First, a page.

Next week, the biggest event in the world of embedded systems – Embedded World – takes place in Nuremberg, Germany. This is a very large trade show and associated technical conferences. I have participated in Embedded World almost every year since it first started. My principle contribution is presentations in the conference …
We have a booth at EW20: Hall 4, Stand 544. This is the place to meet members of the team [maybe including myself] and see demos of a wide range of technology. Full details of our participation may be found here.
As usual, a lot of my time will be taken with making presentations in the conference – 5 in total:
C – The Language of Embedded – Tues 09:30-10:00
Although not designed for embedded software development, C is the most popular programming language for such application. We will consider why the language is so popular and conduct a brief “refresher” of C language functionality, with an emphasis on the benefits to the embedded developer.
Embedded multicore: enablement of heterogeneous OSes and mixed criticality systems – Tues 14:30-15:00
The use of multicore SoCs in embedded designs is on the increase and there are multiple incentives for this design decision. In this session, we will review the available multicore architectures and show how they are leveraged with a selection of software configurations. The use of multiple operating systems on heterogeneous multicore devices will be explored, and how this facilitates the design of systems with multiple time domains – basically real-time and non-real-time components. Additionally, the concept of mixed criticality will be introduced – a design approach for systems where safety and certifiability are key requirements. Certification effort and costs can be minimized, while still meeting the requirements of the worldwide authorities.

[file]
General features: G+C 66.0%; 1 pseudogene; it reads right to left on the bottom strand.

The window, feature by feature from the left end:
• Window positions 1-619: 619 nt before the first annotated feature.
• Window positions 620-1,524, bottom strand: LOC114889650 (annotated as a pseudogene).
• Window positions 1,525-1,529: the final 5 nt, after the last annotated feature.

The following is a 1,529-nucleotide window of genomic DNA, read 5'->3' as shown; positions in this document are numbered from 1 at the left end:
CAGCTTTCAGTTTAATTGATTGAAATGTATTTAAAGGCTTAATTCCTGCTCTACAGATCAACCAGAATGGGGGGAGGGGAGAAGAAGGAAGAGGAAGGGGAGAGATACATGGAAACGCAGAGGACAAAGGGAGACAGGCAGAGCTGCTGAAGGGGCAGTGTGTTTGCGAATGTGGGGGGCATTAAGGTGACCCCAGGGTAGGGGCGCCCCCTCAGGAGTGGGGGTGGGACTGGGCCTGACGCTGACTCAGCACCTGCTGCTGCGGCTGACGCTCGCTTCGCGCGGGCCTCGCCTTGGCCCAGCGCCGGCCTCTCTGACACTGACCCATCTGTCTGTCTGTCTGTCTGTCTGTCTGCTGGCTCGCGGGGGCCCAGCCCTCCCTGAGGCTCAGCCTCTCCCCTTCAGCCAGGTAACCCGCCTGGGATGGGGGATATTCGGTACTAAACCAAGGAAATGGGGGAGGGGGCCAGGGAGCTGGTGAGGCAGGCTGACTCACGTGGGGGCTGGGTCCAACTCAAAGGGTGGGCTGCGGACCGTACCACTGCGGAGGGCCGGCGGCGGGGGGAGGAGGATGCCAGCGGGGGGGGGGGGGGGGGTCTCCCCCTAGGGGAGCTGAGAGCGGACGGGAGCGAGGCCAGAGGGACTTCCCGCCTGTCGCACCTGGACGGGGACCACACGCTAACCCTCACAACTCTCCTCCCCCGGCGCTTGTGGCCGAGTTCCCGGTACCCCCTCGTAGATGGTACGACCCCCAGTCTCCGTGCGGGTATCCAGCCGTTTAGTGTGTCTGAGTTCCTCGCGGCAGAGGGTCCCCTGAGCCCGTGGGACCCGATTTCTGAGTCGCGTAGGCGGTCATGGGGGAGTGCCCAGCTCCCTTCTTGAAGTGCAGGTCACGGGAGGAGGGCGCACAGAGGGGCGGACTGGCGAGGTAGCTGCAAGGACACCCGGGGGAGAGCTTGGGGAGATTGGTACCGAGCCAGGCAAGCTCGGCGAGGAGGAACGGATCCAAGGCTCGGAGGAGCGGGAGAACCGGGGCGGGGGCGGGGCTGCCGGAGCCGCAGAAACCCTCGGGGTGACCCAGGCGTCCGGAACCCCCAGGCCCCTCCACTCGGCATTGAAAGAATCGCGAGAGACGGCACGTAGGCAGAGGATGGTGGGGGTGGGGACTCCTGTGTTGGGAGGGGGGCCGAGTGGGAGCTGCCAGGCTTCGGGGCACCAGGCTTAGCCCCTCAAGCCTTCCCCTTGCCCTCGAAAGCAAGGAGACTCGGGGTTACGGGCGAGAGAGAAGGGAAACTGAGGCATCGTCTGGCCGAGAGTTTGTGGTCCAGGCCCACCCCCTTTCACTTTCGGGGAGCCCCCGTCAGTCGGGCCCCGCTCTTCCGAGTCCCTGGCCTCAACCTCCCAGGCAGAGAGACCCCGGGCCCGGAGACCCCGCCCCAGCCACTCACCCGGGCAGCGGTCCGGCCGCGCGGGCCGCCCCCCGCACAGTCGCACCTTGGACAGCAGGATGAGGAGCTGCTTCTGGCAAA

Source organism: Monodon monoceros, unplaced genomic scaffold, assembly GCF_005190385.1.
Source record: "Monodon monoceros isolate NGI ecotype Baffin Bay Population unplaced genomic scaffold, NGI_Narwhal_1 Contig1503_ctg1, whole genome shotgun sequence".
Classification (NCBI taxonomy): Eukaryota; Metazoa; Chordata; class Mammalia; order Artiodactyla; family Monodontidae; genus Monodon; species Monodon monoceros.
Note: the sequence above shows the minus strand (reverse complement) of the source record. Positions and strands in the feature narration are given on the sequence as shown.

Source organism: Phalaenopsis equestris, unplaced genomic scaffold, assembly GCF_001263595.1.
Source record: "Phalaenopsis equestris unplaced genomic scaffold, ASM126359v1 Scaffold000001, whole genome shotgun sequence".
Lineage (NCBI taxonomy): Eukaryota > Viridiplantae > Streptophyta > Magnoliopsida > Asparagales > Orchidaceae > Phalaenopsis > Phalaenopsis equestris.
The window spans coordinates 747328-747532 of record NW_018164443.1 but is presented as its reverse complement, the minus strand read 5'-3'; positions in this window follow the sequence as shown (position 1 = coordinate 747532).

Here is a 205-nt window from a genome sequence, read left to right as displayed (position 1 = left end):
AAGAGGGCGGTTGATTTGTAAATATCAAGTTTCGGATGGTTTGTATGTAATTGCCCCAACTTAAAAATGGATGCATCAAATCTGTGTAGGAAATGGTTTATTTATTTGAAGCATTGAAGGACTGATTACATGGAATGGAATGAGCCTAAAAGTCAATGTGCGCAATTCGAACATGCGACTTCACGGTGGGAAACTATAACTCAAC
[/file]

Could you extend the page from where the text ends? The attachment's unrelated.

MISRA C: a focus on writing clear, maintainable code – Tues 16:30-17:00
MISRA C is a programming standard that is focussed on writing safe, secure code using the C language. This is achieved by the definition of a number of guidelines that lead the developer away from operations and constructs that may compromise the safety of the code. By taking a fresh look at the standard, this session concentrates on the benefits of MISRA C in an additional priority in embedded software development: the writing of clear and maintainable code.
Self-testing in Embedded Systems – Weds 10:00-10:30
All electronic systems carry the possibility of failure. An embedded system has intrinsic intelligence that facilitates the possibility of predicting failure and mitigating its effects. This paper reviews the options for self-testing that are open to the embedded software developer. Testing algorithms for memory are outlined and some ideas for self-monitoring software in multi-tasking and multi-CPU systems are discussed.
Dynamic Memory Allocation & Fragmentation in C & C++ – Weds 17:00-17:30
In C and C++, it can be very convenient to allocate and de-allocate blocks of memory as and when needed. This is certainly standard practice in both languages and almost unavoidable in C++. However, the handling of such dynamic memory can be problematic and inefficient. For desktop applications, where memory is freely available, these difficulties can be ignored. For embedded – generally real time – applications, ignoring the issues is not an option.
Dynamic memory allocation tends to be non-deterministic; the time taken to allocate memory may not be predictable and the memory pool may become fragmented, resulting in unexpected allocation failures. In this session the problems will be outlined in detail and an approach to deterministic dynamic memory allocation detailed.
If you attend any of these sessions, do stop by and say hello. If you would like a copy of any of the materials, please contact me by email or via social media.
At the time of writing, the Mobile World Congress in Barcelona, which was also scheduled to take place next week, has been cancelled because of concerns about COVID-19. My fingers are firmly crossed that the German authorities have robust systems and protocols in place so that Embedded World does not suffer the same fate. Assuming that it does not, I hope to see you there!